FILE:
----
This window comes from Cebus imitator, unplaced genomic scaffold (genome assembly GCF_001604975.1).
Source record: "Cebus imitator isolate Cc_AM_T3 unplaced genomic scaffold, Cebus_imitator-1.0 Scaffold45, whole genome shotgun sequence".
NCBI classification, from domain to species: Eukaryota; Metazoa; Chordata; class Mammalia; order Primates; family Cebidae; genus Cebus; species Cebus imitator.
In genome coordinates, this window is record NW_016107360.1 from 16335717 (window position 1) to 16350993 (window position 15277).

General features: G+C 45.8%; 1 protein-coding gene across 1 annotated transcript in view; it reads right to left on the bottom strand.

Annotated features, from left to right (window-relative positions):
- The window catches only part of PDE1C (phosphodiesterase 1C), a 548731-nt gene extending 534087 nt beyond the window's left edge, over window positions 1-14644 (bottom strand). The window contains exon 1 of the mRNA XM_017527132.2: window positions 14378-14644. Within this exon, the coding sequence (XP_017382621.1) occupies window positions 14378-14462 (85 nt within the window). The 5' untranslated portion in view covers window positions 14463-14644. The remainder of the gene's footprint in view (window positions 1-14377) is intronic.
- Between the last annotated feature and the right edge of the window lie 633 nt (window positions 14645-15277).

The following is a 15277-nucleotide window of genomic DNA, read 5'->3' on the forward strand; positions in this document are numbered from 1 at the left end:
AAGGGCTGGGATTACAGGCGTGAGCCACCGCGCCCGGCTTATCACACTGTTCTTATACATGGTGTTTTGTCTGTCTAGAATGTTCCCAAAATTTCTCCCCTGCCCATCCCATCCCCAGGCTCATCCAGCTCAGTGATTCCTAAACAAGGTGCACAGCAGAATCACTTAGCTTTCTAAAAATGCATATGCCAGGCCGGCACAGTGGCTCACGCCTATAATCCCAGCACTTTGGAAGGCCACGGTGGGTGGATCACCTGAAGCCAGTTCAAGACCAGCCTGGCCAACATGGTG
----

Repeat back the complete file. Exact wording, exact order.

This window comes from Cebus imitator, unplaced genomic scaffold (genome assembly GCF_001604975.1).
Source record: "Cebus imitator isolate Cc_AM_T3 unplaced genomic scaffold, Cebus_imitator-1.0 Scaffold45, whole genome shotgun sequence".
NCBI classification, from domain to species: Eukaryota; Metazoa; Chordata; class Mammalia; order Primates; family Cebidae; genus Cebus; species Cebus imitator.
In genome coordinates, this window is record NW_016107360.1 from 16335717 (window position 1) to 16350993 (window position 15277).

General features: G+C 45.8%; 1 protein-coding gene across 1 annotated transcript in view; it reads right to left on the bottom strand.

Annotated features, from left to right (window-relative positions):
- The window catches only part of PDE1C (phosphodiesterase 1C), a 548731-nt gene extending 534087 nt beyond the window's left edge, over window positions 1-14644 (bottom strand). The window contains exon 1 of the mRNA XM_017527132.2: window positions 14378-14644. Within this exon, the coding sequence (XP_017382621.1) occupies window positions 14378-14462 (85 nt within the window). The 5' untranslated portion in view covers window positions 14463-14644. The remainder of the gene's footprint in view (window positions 1-14377) is intronic.
- Between the last annotated feature and the right edge of the window lie 633 nt (window positions 14645-15277).

The following is a 15277-nucleotide window of genomic DNA, read 5'->3' on the forward strand; positions in this document are numbered from 1 at the left end:
AAGGGCTGGGATTACAGGCGTGAGCCACCGCGCCCGGCTTATCACACTGTTCTTATACATGGTGTTTTGTCTGTCTAGAATGTTCCCAAAATTTCTCCCCTGCCCATCCCATCCCCAGGCTCATCCAGCTCAGTGATTCCTAAACAAGGTGCACAGCAGAATCACTTAGCTTTCTAAAAATGCATATGCCAGGCCGGCACAGTGGCTCACGCCTATAATCCCAGCACTTTGGAAGGCCACGGTGGGTGGATCACCTGAAGCCAGTTCAAGACCAGCCTGGCCAACATGGTG